Early Language Development in Children Exposed to or Infected With Human Immunodeficiency Virus
Objectives. To compare language development in infants and young children with human immunodeficiency virus (HIV) infection to language development in children who had been exposed to HIV but were uninfected, and (among subjects with HIV infection) to compare language development with cognitive and neurologic status.
Design. Prospective evaluation of language development in infected and in exposed but uninfected infants and young children.
Setting. Pediatric Infectious Disease Clinic, State University of New York–Health Science Center at Syracuse.
Subjects. Nine infants and young children infected with HIV and 69 seropositive but uninfected infants and children, age 6 weeks to 45 months.
Results. Mean Early Language Milestone Scale, 2nd edition (ELM-2) Global Language scores were significantly lower for subjects with HIV infection, compared with uninfected subjects (89.3 vs 96.2, Mann–Whitney U test). The proportion of subjects scoring >2 SD below the mean on the ELM-2 on at least one occasion also was significantly greater for subjects with HIV infection, compared with uninfected subjects (4 of 9 infected subjects, but only 5 of 69 uninfected subjects; Fisher's exact test). Seven of the 9 subjects with HIV infection manifested deterioration of language function. Four manifested unremitting deterioration; only 1 of these 4 demonstrated unequivocal abnormality on neurologic examination. Three subjects with HIV infection and language deterioration showed improvement in language almost immediately after the initiation of antiretroviral drug treatment. Magnetic resonance imaging or computed tomography of the brain were performed in 6 of 7 infected subjects with language deterioration, and findings were normal in all 6. ELM-2 Global Language scaled scores showed good agreement with the Bayley Mental Developmental Index or the McCarthy Global Cognitive Index (r = 0.70). Language deterioration, or improvement in language after initiation of drug therapy, coincided with or preceded changes in global cognitive function, at times by intervals of up to 12 months.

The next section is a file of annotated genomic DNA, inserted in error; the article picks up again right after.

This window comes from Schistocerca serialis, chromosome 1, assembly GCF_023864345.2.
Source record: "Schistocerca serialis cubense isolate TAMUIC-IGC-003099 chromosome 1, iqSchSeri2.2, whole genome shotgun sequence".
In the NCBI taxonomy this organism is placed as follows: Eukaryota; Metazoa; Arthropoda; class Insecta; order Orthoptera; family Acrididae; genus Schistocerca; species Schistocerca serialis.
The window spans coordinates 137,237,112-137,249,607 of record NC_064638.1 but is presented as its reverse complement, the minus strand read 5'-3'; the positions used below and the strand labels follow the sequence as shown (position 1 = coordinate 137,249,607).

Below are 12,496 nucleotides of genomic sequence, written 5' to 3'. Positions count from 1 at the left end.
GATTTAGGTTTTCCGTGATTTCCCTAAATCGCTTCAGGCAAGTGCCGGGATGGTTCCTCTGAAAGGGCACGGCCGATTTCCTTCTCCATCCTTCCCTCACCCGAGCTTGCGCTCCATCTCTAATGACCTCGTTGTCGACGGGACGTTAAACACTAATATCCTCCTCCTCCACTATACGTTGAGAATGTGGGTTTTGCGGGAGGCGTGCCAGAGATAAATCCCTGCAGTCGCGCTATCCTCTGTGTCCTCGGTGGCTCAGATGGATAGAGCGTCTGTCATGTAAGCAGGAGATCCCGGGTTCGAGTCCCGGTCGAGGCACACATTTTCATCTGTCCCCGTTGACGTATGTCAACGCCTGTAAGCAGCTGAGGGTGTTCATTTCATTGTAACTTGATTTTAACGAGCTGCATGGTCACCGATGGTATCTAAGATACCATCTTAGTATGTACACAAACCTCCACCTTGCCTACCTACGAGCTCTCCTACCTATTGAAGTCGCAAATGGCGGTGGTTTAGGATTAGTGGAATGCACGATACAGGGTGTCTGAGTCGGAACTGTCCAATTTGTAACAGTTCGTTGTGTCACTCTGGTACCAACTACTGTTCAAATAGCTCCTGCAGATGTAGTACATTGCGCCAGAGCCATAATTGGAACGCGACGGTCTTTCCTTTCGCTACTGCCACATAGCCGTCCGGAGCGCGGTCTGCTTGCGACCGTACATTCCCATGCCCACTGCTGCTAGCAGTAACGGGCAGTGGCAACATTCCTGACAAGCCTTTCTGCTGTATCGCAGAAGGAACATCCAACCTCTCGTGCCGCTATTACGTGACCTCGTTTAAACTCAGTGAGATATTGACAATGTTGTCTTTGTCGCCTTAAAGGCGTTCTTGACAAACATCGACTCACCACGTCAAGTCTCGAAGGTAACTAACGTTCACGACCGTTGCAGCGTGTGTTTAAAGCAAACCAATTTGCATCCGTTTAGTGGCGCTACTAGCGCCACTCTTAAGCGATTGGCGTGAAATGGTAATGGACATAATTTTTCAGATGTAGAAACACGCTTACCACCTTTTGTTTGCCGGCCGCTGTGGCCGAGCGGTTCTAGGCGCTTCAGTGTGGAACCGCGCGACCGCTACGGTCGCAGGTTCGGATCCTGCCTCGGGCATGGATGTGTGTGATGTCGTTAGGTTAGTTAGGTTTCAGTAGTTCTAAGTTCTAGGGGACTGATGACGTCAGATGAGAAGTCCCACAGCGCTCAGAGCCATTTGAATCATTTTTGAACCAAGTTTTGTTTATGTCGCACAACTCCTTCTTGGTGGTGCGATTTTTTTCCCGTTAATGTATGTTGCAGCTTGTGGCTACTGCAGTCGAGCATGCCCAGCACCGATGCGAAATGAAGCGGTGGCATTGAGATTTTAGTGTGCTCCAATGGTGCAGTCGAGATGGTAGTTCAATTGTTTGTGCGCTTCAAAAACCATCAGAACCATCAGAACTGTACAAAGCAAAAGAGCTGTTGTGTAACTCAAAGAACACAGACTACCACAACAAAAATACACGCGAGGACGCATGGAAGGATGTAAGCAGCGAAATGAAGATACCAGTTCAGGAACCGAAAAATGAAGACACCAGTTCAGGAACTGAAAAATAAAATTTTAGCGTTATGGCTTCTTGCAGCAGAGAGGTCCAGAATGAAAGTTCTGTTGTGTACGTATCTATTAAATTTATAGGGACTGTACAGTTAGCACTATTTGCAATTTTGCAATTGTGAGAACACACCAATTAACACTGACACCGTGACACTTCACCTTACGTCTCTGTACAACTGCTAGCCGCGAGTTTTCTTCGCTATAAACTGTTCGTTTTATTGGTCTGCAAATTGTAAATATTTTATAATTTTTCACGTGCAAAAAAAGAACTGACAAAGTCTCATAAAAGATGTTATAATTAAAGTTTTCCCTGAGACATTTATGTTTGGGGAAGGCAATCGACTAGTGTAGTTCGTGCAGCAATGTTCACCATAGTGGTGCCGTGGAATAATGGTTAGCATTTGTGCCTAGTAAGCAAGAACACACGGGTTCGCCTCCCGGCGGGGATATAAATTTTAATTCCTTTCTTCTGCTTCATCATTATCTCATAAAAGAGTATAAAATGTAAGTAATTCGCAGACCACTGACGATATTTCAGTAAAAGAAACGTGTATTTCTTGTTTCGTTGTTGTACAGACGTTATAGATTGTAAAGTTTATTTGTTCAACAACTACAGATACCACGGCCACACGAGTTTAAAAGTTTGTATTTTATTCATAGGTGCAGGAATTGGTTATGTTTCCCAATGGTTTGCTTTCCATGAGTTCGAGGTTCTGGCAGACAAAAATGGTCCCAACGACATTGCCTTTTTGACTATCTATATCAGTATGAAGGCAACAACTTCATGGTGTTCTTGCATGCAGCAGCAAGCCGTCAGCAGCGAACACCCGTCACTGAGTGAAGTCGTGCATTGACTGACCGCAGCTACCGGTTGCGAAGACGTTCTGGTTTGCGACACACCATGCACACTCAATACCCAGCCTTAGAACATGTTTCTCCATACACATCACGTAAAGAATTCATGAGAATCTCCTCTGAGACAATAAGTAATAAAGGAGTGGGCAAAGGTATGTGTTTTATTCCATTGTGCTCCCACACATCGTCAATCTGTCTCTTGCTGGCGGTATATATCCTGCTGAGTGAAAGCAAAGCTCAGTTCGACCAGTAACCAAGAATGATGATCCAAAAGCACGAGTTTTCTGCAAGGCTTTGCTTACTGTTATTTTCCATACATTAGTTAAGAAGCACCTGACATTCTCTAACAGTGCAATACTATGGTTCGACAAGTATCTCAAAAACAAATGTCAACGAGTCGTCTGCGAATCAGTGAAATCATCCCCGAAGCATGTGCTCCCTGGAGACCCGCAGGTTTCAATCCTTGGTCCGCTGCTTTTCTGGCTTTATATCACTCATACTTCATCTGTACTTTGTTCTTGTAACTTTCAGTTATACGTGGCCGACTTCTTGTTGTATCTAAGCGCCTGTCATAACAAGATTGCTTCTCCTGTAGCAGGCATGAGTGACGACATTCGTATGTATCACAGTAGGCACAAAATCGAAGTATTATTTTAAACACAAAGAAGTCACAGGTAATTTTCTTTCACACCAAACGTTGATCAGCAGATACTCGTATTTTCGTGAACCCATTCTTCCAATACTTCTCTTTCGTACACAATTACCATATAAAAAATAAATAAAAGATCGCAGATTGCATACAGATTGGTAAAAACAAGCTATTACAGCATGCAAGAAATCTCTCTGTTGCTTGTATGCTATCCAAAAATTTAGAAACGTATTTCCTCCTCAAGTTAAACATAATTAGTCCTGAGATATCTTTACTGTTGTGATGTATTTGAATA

Conclusions. Language deterioration occurs commonly in infants and young children with HIV infection, is seen frequently in the absence of abnormalities on neurologic examination or central nervous system imaging, and may precede evidence of deterioration in global cognitive ability. Periodic assessment of language development should be added to the developmental monitoring of infants and young children with HIV infection as a means of monitoring disease progression and the efficacy of drug treatment.
- HIV =
- human immunodeficiency virus •
- CNS =
- central nervous system •
- ELM-2 =
- Early Language Milestone Scale, 2nd edition •
- MDI =
- Mental Developmental Index •
- GCI =
- Global Cognitive Index
Disorders of speech and language are common in school children with human immunodeficiency virus (HIV) infection.1-5 Less information is available about language development in very young children infected with HIV. We studied the development of speech and language in a sample of infants and young children born to women with HIV infection, with the following two goals: 1) to compare language development in infants and young children with HIV infection with language development in children who had been exposed to HIV but were uninfected, and 2) (among patients with HIV infection) to compare language development with cognitive and neurologic status.
This study was performed at the Pediatric Infectious Disease Clinic of the State University of New York–Health Science Center at Syracuse. This clinic is the only facility for care of children with HIV infection in Central New York, a 16-county region with a base population of 1.8 million, a yearly birth rate of ∼24 000, and a newborn HIV seroprevalence rate of 0.1%.6 The clinic cares for all identified children with HIV infection in Central New York, regardless of ability to pay or eligibility for enrollment into a research protocol.
Potential subjects consisted of 104 consecutive infants and children 6 weeks to 36 months of age when first examined who were evaluated between July 1, 1992, and March 31, 1997 (Table1). All subjects were receiving Medicaid; almost all parents were unemployed. Informed consent was obtained for central nervous system (CNS) imaging studies and for neurologic and psychological evaluations undertaken as part of approved drug treatment trials. All other data were acquired through the course of routine clinical care. Each child's infection status was classified as infected, uninfected, or indeterminate. Infection status was determined by standard laboratory methods.7 Nine children were infected, 69 were uninfected, and 26 infants younger than 6 months of age had indeterminate infection status as of March 31, 1997. The 78 children whose infection status was known form the basis for this report.